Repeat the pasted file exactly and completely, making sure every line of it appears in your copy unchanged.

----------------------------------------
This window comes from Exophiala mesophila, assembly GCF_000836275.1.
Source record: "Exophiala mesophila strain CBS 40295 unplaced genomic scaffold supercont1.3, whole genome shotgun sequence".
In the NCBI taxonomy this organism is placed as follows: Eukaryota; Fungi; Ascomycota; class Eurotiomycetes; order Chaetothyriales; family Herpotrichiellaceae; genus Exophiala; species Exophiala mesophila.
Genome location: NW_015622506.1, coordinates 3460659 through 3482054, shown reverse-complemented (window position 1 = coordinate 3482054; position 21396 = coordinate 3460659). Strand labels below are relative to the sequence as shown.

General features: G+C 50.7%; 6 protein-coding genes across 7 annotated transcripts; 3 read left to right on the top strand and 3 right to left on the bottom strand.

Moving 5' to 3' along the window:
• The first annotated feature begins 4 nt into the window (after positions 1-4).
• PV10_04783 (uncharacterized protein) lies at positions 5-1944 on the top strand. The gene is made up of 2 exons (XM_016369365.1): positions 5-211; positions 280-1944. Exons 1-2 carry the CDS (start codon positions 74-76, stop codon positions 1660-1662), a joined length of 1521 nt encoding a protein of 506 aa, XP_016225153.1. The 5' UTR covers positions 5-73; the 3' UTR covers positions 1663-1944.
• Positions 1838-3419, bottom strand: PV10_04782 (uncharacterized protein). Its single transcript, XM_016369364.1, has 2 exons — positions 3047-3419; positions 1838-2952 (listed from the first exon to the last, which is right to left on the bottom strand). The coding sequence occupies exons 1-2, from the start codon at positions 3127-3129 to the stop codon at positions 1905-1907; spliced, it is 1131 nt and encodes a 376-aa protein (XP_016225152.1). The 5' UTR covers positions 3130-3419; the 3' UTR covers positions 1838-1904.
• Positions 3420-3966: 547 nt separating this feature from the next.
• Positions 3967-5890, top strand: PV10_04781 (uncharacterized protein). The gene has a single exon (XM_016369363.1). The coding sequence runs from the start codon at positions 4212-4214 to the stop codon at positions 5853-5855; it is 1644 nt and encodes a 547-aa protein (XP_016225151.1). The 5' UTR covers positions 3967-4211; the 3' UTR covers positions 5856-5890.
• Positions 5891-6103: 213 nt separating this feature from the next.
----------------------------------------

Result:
This window comes from Exophiala mesophila, assembly GCF_000836275.1.
Source record: "Exophiala mesophila strain CBS 40295 unplaced genomic scaffold supercont1.3, whole genome shotgun sequence".
In the NCBI taxonomy this organism is placed as follows: Eukaryota; Fungi; Ascomycota; class Eurotiomycetes; order Chaetothyriales; family Herpotrichiellaceae; genus Exophiala; species Exophiala mesophila.
Genome location: NW_015622506.1, coordinates 3460659 through 3482054, shown reverse-complemented (window position 1 = coordinate 3482054; position 21396 = coordinate 3460659). Strand labels below are relative to the sequence as shown.

General features: G+C 50.7%; 6 protein-coding genes across 7 annotated transcripts; 3 read left to right on the top strand and 3 right to left on the bottom strand.

Moving 5' to 3' along the window:
• The first annotated feature begins 4 nt into the window (after positions 1-4).
• PV10_04783 (uncharacterized protein) lies at positions 5-1944 on the top strand. The gene is made up of 2 exons (XM_016369365.1): positions 5-211; positions 280-1944. Exons 1-2 carry the CDS (start codon positions 74-76, stop codon positions 1660-1662), a joined length of 1521 nt encoding a protein of 506 aa, XP_016225153.1. The 5' UTR covers positions 5-73; the 3' UTR covers positions 1663-1944.
• Positions 1838-3419, bottom strand: PV10_04782 (uncharacterized protein). Its single transcript, XM_016369364.1, has 2 exons — positions 3047-3419; positions 1838-2952 (listed from the first exon to the last, which is right to left on the bottom strand). The coding sequence occupies exons 1-2, from the start codon at positions 3127-3129 to the stop codon at positions 1905-1907; spliced, it is 1131 nt and encodes a 376-aa protein (XP_016225152.1). The 5' UTR covers positions 3130-3419; the 3' UTR covers positions 1838-1904.
• Positions 3420-3966: 547 nt separating this feature from the next.
• Positions 3967-5890, top strand: PV10_04781 (uncharacterized protein). The gene has a single exon (XM_016369363.1). The coding sequence runs from the start codon at positions 4212-4214 to the stop codon at positions 5853-5855; it is 1644 nt and encodes a 547-aa protein (XP_016225151.1). The 5' UTR covers positions 3967-4211; the 3' UTR covers positions 5856-5890.
• Positions 5891-6103: 213 nt separating this feature from the next.